top of page

Common types of professional negligence in the real estate industry

negligence in the real estate industry

Professional negligence in the real estate industry can lead to significant financial and legal repercussions for clients. With such large sums of money involved, the stakes are extremely high in what is already a high-pressure industry.  These are the most common types of professional negligence in real estate.


Misrepresentation and false statements

One of the most frequent types of professional negligence in real estate involves misrepresentation or false statements made by agents or brokers. This occurs when incorrect information about a property is provided, whether intentionally or through a lack of due diligence.


Misleading clients about the condition, boundaries or value of a property can result in substantial financial losses and subsequent legal disputes. The Misrepresentation Act 1967 protects parties entering contracts where false or fraudulent claims have been made.


 

Also Read:

 

Failure to conduct proper due diligence

Real estate professionals, such as conveyancers and surveyors, are expected to conduct thorough due diligence before advising clients. This includes verifying property titles, checking for any planning permissions or restrictions, and ensuring that the property complies with local regulations.


Neglecting these duties can result in clients purchasing properties with undisclosed legal issues, encumbrances or structural problems. Such failures not only diminish the property's value but can also expose clients to unexpected legal proceedings and financial burdens.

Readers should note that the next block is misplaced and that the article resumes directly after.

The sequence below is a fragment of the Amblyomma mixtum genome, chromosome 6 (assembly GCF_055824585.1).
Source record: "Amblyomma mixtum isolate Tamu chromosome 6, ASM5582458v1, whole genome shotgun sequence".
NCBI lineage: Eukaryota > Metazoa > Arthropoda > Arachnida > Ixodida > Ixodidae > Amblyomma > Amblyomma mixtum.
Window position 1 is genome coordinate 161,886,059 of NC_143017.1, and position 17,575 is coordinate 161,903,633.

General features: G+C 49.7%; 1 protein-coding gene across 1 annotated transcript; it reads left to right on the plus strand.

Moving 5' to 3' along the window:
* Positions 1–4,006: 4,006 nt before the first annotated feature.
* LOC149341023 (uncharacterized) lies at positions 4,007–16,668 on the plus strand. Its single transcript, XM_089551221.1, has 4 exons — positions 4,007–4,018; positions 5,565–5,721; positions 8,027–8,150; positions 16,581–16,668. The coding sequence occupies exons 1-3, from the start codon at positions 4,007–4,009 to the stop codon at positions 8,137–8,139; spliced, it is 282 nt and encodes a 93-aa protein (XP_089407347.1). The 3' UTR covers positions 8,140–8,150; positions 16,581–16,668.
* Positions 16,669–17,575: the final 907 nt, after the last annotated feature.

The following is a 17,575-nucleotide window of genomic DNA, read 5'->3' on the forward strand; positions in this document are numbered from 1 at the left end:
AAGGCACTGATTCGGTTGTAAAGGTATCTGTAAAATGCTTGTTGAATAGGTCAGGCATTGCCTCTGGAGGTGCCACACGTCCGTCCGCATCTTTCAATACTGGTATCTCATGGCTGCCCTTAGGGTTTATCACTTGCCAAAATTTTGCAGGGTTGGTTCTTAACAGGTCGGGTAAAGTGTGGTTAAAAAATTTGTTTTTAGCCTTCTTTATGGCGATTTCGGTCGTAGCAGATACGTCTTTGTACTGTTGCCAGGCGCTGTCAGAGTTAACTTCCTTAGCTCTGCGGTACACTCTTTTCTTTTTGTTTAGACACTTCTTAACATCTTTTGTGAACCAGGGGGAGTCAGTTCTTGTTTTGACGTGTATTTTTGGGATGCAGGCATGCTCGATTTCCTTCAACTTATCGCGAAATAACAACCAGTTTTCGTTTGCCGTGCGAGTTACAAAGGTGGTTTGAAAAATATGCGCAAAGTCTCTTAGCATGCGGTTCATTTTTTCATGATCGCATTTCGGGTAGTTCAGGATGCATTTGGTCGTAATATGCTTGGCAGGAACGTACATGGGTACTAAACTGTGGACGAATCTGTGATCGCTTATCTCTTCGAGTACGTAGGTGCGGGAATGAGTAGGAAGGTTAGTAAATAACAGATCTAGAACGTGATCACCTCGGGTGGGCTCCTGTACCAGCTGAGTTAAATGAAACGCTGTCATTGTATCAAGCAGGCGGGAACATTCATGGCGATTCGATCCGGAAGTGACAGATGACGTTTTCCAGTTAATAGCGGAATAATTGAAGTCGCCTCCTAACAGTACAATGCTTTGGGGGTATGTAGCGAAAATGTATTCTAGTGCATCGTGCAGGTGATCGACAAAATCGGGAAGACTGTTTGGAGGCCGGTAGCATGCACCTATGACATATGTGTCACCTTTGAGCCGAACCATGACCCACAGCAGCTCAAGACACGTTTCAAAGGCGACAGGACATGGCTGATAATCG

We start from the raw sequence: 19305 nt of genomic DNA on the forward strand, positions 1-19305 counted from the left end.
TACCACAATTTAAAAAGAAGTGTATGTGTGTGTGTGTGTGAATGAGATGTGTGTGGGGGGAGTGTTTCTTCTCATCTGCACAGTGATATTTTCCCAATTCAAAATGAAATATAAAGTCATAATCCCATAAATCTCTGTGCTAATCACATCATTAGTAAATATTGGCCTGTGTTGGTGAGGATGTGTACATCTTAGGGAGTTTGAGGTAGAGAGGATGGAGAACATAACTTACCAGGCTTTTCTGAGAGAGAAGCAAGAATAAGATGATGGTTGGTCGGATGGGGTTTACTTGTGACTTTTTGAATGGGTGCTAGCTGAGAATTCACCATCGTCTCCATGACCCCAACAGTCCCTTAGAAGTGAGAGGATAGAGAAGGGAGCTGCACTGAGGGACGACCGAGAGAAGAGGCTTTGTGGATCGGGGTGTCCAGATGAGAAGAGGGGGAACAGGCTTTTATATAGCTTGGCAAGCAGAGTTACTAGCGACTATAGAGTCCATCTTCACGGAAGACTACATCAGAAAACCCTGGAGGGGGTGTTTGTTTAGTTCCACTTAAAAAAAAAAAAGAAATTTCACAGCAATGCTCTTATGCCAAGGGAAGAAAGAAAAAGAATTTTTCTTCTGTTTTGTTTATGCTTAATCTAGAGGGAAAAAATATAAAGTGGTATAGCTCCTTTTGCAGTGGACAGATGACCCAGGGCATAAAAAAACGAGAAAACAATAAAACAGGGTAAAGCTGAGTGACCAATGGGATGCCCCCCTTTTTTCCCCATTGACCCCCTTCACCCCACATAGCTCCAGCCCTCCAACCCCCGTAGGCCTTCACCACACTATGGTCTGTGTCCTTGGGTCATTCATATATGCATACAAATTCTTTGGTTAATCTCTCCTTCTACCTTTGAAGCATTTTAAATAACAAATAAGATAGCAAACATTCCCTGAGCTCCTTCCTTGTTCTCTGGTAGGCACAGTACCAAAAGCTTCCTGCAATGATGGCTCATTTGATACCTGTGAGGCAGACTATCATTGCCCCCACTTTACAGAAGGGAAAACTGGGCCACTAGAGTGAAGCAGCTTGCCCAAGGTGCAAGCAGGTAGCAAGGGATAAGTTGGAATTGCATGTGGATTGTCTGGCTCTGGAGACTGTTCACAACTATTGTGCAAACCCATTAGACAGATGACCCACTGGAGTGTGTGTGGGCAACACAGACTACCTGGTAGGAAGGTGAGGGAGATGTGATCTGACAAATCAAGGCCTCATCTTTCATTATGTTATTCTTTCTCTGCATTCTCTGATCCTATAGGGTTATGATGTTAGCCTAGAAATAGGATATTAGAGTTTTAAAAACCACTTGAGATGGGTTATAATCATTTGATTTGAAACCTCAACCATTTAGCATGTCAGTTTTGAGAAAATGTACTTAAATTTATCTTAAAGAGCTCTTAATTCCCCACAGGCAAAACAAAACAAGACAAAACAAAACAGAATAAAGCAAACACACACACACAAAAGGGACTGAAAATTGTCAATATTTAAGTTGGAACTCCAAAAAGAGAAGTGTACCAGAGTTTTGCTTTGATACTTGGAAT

Negligent property valuations

Accurate property valuations are crucial in property transactions and for financial agreements such as mortgages. Professional negligence can occur when real estate is either overvalued or undervalued due to a lack of market knowledge or improper valuation strategies.


Overvaluation may lead to buyers overpaying, while undervaluation can cause sellers to lose significant amounts of money. In both scenarios, the professional responsible for the valuation can be held liable for the financial discrepancies experienced by their clients.


Inadequate documentation and record-keeping

negligence in the real estate industry

Proper documentation is fundamental to all real estate processes. Accurate record-keeping ensures transparency and legality. Negligence in this area, such as failing to keep copies of contracts, disclosures and communications, can lead to disputes and financial losses.


Inadequate documentation can also make it difficult for clients to defend their rights or prove claims in legal proceedings, further complicating the resolution process. It’s worth all parties keeping accurate records for their own interests.


 

Also Read:



 

Poor negotiation and contract management

Lettings and sales agents are often involved in negotiating and drafting contracts. Negligence here can occur when contracts are poorly drafted, contain unfavourable terms or fail to protect the client's interests adequately.

Mismanagement during negotiation can lead to clients entering into disadvantageous agreements, resulting in financial loss. Effective contract management is crucial to safeguard client interests while ensuring fair terms for all parties involved.

 

Kommentare


bottom of page